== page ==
After all, how can higher taxes be imposed on the rich, or their assets be confiscated, without the banks and the financial sector being democratically controlled and managed by working people, through their nationalisation, and without the introduction of capital controls and State monopoly on foreign trade, in order to prevent capital flights? Some delegates, again in support of the alternative C motion at the convention, correctly raised the need for the Left Bloc’s “socialism” to be brought to life through genuine revolutionary socialist proposals to transform society.

A widespread sentiment among left leaders of this type is a hesitancy or unwillingness to raise the question of socialism as a fundamental alternative to capitalism, based on a fear that such a stand will “lose votes”. The CWI fundamentally disagrees with both this sentiment and its supposed justifications. In fact, the history of such an approach being adopted by left parties around Europe tells a different story. Louçã’s co-thinkers in the French NPA leadership have presided over an extremely unfortunate decline in the party’s poll support and profile using a similar method. The reality is that a clear and well-explained alternative to capitalism, taking proposals and individual economic policies to their logical conclusion – a break with the dictatorship of the markets and its replacement by democratic socialism – can win the left votes, by giving its programme a new consistency and viability.

Such is the type of programme that would make a prospective “left government” a real and viable alternative. The new slogans of for ‘left governments’ put forward by both the the PCP and the BE are definite steps in the right direction. But neither party explains what such a government would do, or who would make it up. Socialismo Revolucionario also demands a left government, but on clear terms. We demand that the PCP and the BE form a united left front on the basis of democratic socialist policies as outlined above as an alternative to market / Troika rule, linked to a mass struggle by workers and young people.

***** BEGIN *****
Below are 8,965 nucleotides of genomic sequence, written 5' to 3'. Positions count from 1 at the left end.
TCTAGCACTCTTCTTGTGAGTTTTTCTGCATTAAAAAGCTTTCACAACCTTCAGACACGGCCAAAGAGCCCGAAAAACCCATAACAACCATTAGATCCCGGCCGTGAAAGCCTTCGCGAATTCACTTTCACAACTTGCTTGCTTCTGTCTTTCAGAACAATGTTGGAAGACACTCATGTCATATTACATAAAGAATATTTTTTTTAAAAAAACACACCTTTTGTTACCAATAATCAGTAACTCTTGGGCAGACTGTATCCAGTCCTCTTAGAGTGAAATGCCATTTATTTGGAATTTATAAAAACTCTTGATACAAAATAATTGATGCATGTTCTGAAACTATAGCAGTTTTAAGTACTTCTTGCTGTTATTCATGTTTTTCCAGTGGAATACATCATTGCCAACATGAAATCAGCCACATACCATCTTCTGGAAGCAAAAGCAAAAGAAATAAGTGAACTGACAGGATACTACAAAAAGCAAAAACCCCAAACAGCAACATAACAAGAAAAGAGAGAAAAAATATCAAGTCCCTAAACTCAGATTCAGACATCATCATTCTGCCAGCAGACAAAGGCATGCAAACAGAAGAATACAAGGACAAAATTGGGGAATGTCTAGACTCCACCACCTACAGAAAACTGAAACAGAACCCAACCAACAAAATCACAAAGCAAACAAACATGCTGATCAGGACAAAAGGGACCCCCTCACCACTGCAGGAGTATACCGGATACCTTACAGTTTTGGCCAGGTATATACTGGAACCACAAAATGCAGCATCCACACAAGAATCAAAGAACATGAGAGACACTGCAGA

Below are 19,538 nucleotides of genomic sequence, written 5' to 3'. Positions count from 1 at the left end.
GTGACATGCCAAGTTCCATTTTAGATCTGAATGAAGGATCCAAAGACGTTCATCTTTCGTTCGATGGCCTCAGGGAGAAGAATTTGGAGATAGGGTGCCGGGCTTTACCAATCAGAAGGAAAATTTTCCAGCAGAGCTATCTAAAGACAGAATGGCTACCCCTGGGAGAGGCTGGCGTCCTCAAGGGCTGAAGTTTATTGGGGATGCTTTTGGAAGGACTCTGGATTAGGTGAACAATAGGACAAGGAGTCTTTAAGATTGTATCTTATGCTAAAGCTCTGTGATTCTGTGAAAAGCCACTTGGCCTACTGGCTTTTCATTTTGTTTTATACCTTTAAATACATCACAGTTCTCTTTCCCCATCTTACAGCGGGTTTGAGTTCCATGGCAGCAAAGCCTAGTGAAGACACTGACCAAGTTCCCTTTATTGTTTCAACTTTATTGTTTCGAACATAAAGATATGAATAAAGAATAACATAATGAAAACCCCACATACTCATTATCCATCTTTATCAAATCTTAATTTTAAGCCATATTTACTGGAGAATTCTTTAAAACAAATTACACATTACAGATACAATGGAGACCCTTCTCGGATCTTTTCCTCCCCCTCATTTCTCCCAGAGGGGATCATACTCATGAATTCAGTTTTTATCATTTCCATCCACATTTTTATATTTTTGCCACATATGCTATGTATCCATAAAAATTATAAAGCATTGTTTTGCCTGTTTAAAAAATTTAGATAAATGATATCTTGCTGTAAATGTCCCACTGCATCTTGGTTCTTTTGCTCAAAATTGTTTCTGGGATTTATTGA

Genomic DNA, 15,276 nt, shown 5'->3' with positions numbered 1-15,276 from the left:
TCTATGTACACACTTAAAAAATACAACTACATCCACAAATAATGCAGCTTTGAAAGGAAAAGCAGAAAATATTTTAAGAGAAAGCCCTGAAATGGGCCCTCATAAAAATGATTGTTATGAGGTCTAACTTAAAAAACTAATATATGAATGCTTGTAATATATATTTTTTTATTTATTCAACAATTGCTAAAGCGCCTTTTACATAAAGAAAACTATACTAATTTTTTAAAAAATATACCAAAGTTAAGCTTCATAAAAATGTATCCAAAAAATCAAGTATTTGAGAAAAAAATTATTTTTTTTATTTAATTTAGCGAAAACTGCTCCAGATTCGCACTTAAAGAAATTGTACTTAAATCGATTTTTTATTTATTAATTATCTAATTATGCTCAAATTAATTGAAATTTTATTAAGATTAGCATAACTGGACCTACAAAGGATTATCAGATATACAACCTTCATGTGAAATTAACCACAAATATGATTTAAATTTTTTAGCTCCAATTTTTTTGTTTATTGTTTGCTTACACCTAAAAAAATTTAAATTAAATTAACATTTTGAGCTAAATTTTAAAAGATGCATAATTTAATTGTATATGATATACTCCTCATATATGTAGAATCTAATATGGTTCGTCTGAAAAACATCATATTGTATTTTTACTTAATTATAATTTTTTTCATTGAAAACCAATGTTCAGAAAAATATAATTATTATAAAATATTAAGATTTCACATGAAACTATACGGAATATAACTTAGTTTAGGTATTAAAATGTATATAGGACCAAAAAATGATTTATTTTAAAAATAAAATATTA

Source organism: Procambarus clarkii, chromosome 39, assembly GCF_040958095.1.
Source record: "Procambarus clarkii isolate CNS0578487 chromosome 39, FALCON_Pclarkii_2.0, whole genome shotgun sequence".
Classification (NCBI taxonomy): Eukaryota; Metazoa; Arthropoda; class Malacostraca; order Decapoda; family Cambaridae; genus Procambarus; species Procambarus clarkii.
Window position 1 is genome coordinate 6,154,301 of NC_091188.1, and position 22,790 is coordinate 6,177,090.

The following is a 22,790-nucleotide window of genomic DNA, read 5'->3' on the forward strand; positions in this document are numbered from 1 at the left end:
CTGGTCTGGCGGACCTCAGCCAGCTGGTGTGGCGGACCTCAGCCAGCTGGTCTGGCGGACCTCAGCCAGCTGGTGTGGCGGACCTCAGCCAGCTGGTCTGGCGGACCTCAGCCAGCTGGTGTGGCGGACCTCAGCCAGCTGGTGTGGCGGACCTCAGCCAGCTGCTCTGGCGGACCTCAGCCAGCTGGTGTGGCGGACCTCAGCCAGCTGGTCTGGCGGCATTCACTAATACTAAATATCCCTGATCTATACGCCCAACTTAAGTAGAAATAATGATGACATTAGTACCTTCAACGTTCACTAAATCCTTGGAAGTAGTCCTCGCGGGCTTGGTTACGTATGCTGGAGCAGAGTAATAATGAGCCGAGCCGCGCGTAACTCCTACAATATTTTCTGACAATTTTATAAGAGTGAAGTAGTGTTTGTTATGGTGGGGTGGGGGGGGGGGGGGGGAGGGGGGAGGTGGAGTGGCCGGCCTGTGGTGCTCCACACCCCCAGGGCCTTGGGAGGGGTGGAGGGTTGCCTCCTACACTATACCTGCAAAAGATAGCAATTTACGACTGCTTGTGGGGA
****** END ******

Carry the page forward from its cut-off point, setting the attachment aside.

Louçã and other leaders were repeatedly asked at the convention to clarify their proposal for a left government. Why were they not explicitly mentioning the PCP and campaigning to make a government of these two significant forces a reality? Louçã answered these questions with some clarity later, but not before the convention. In an interview with the press and TV stations on the night of the convention’s first day, he told the press that there was “no left without the PS”! The workers who have mounted massive battles against the current PS government will be surprised at the insinuation that they were fighting a left party in government. Louçã went on to condition his remarks by saying that no government led by the current PS leader and Prime Minister, Socrates, could be really left. But whether this implies that a PS government led by another one of their leaders or MPs would be “left” was not made clear. However, this position seems to represent a continuation of the approach of the BE’s leadership over the last period, after its support for Manuel Alegre, the candidate supported by the ruling PS in the Presidential elections last year, justified by the need for “unity” against the PSD and PP.